“Hina Matsuri” otherwise known as the “Doll Festival” or “Girls’ Day” is celebrated on March 3rd. Families celebrate and pray for growth and happiness for their daughters. It is also known as “Momo no Sekku” or “Peach Festival”. It was believed that that peach tree drives away evil spirits, and even today, peach blossoms are decorated together with the hina dolls.
Similar to how people decorate Christmas tree in advance, the hina dolls are also decorated before March 3rd. People often decorate after “risshun” which is around February 4th, first day of spring according to the lunar calendar.
My daughter’s Hina doll is not the typical Hina doll, where the figures are dressed in decorative robes of the ancient imperial court sitting on a 5 or 7 tier stage with a red carpet – but they are a set of Ittobori dolls made in Nara. My mother was the one that introduced me to Ittobori, which is a Japanese wood sculpting method that developed in the Nara prefecture. I immediately fell in love with the high craftsmanship, and the Ittobori Hina dolls were a gift to my daughter from both her grandparents the year she was born. Hina dolls are either passed down from generation to generation or bought the first year a girl is born.
Ittobori means they are created by carving with a single knife, whereafter colorful painting is applied by a special pigment suitable for wood. They are hand painted one by one, making them one and only in the world! You will be surprised to see how detailed the painting is! Each doll is shown with the name of the craftsman, and each doll is very unique reflecting the characteristic of the craftsman.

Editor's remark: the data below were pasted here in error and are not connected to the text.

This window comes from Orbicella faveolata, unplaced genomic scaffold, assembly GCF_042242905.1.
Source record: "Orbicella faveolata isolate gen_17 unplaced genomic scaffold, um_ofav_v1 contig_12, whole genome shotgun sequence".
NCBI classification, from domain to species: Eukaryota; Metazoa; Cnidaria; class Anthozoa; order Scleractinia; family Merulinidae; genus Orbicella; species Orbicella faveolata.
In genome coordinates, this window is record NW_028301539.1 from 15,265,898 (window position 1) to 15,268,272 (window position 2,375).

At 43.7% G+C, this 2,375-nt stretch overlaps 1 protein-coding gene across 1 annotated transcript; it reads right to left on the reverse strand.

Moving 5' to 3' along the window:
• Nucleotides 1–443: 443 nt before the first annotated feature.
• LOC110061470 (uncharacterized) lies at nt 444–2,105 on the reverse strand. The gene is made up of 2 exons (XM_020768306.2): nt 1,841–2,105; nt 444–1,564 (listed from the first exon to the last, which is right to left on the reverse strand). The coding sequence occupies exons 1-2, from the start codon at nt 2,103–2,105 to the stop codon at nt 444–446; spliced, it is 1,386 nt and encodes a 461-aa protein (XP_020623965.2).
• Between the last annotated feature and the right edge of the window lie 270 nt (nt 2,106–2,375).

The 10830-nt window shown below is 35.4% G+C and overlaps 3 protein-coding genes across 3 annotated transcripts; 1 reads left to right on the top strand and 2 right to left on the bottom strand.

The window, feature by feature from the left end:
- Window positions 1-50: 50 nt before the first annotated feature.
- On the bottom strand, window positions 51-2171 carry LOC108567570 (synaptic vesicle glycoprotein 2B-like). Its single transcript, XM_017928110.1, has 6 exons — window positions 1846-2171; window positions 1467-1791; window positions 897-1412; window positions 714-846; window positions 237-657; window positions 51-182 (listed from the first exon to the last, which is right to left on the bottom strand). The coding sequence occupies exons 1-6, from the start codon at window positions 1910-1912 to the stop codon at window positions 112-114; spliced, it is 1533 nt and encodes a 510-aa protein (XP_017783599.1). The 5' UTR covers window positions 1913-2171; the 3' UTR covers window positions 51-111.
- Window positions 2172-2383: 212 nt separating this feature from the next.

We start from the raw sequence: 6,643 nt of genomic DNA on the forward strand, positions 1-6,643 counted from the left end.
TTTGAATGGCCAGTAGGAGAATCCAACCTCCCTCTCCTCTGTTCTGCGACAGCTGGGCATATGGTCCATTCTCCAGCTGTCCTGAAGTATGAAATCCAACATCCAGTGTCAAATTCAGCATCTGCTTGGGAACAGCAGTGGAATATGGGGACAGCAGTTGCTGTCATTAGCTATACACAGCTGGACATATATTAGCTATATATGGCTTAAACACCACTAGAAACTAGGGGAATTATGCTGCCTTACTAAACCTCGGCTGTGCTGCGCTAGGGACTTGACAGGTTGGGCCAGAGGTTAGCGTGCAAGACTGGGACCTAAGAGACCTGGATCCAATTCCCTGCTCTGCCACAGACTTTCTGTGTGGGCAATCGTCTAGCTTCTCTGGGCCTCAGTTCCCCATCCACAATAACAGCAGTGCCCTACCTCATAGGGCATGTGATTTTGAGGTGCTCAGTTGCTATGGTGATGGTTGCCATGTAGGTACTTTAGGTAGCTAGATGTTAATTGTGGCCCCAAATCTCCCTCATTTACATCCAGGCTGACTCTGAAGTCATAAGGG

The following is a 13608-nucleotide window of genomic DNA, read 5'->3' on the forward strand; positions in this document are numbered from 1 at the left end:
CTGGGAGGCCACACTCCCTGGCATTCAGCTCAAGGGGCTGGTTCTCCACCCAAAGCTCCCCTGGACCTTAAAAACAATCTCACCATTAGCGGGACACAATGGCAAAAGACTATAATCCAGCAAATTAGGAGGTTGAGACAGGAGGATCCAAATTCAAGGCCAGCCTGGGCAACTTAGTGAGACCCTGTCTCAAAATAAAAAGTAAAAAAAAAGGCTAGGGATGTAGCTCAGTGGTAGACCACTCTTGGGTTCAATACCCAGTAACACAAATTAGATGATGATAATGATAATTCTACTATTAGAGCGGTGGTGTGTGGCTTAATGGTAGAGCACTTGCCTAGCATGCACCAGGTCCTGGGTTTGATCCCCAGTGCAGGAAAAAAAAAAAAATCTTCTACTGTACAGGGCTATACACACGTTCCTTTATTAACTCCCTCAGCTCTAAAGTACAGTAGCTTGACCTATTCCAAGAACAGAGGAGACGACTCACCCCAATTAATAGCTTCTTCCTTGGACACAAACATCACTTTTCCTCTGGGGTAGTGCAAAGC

My daughter’s Hina doll is the work of Shisei Doi. He uses bright and bold colors whereas my niece’s Hina dolls made by a different artist/craftsman uses gentle pastel colors. As you can see, even though they are both Ittobori Hina dolls, they can be very quite different.
Special dishes are also prepared for Hina Matsuri. Two typical dishes are “Chirashizushi” and “Hamaguri no Ushiojiru” or clam soup. The “Chirashi zushi” is a type of sushi that is not the regular hand-formed sushi. “Chirashi” means “scattered,” and ingredients such as “sashimi(raw fish),” boiled shrimp, eggs and vegetables of the season (in this case “nanohana(canola flower)” ) are scattered on vinegar-seasoned rice. In Japan, shrimp is a considered a lucky food and symbolizes longevity as the curve looks like an elderly with a bent back. The “Hamaguri no Ushiojiru” is a clear soup with clam. Since only the two matching shells can be paired to form a clam, it is linked to the thinking of meeting the perfect mate, and a happy marriage. In the Heian era (8-12 C), the clams were used for a game called “Kai-awase.” It is similar to “concentration” where you try to find the matching pair of cards while the cards are faced down.
“Hina-arare” is also a popular candy among children. It is a light rice cracker coated with sugar in pink, white and green. The colors depict spring – pink for peach blossoms, white for remaining snow, and green for green sprouts under the snow. The colors are used often in spring Japanese confections, and hopefully you will be able to imagine the coming of spring – the snow melting, fields greening, and peach blossoming.
I found this cute cake with the “Ohina-sama (Empress)” and “Odairi-sama (Emperor)” at a local cake shop and could not resist buying! I hope this post gave you a little insight into how we celebrate “Hina Matsuri” in Japan!